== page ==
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Wife of dissident held in Chinasees him first time since arrest

The wife of a democracy activist based in Boston and now jailed in China said on Thursday she plans to seek medical parole for her husband after seeing him for the first time since 2002.
U.S.-based Chinese pro-democracy activist Yang Jianli of Boston in 2001.AP
/ Source: The Associated Press

The wife of a Boston-based democracy activist jailed in China said on Thursday she plans to seek medical parole for her husband after seeing him for the first time since he was arrested in 2002.

Yang Jianli, who has served more than half of a five-year prison term on charges of spying for Taiwan and illegally entering the country, became eligible for parole Oct. 26. But Chinese officials have rejected appeals by American lawmakers and State Department officials for his release, saying his sentence conforms with Chinese law.

“I was so sad because he had lost so much weight. He looked much older,” Christina Fu said by telephone from Boston after returning from Beijing, where she saw Yang for less than an hour this week.

“He had black rings under his eyes, his face had no color. He really looked, to me, not healthy,” she said.

Yang, who runs a foundation that advocates democratic change in China, was meeting with Chinese dissidents and laid-off workers when he was arrested in 2002.

After being held at several detention centers, Yang was moved to the Beijing No. 2 prison in December and family visits finally were allowed, Fu said.

Suffered stroke at 41
Yang, 41, suffered a stroke last year, but didn’t know it until a doctor discovered that the left side of his body wasn’t functioning normally during a routine checkup, she said.

“What really worried me was when he told me he hadn’t known that he had had a stroke,” Fu said. “For someone at his age, if it happens again, it could be very serious.”

Fu’s brief meeting with Yang took place Monday in a small room in the prison, where husband and wife were made to sit on opposite ends of the room with a table separating them after they hugged each other.

The couple’s 9-year-old son, Aaron, Yang’s brother, and two guards were also in the room, Fu said. One guard took notes and forbade them to speak in English, she said.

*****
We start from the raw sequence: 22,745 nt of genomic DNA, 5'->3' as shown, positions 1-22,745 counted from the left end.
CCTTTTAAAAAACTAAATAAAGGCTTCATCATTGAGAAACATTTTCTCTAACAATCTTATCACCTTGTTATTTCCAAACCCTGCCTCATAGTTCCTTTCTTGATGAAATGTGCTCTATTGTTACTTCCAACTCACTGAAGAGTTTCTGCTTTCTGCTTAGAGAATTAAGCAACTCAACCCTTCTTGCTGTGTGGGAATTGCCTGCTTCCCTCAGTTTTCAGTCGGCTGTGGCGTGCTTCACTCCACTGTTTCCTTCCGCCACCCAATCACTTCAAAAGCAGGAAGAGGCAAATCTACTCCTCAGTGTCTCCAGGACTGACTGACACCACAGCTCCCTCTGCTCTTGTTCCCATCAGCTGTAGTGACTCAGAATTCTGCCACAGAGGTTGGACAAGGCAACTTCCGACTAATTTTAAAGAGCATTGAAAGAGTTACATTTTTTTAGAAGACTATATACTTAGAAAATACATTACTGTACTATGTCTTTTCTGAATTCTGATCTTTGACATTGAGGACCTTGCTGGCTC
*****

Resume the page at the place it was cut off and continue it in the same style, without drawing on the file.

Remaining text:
“I had imagined that he would be very excited to see Aaron, but he was very sad,” she said. “He talked in a very low voice, he didn’t smile. The whole time he looked so heavy-hearted. It was not a happy reunion.” Fu said Aaron cried the whole time he was with his father.

Lawyer wants resolution
“Our view is that this case needs to finally be resolved,” said Jared Genser, the family’s lawyer. “Yang Jianli has been for 1,000 days now held in detention. His health is a serious problem and we are worried about his welfare.”

The spying charges against Yang apparently stem from four $100 grants to student researchers by a group that he founded in 1992 while attending the University of California-Berkeley.

Chinese prosecutors alleged the grants by the China Youth Development Foundation were funded by someone in the Taiwanese government, but no evidence was given in court.

Yang’s family denies the spying accusations but acknowledges he was traveling in China with a friend’s identity card, which made his entry into the country illegal. They say he was forced to do so because he was banned from China after participating in the 1989 pro-democracy protests in Beijing’s Tiananmen Square.

‘My visit was so short’
Fu said her husband told her he was warm and had enough food to eat. He spends most of his days doing light exercises and reading classic Chinese books.

Yang now is able to receive postcards Fu sends but is not allowed to write back. She hopes that will change soon so that they can communicate until she can see him again.

“My visit was so short,” Fu said. “I didn’t have time to say a lot of what I wanted to say.”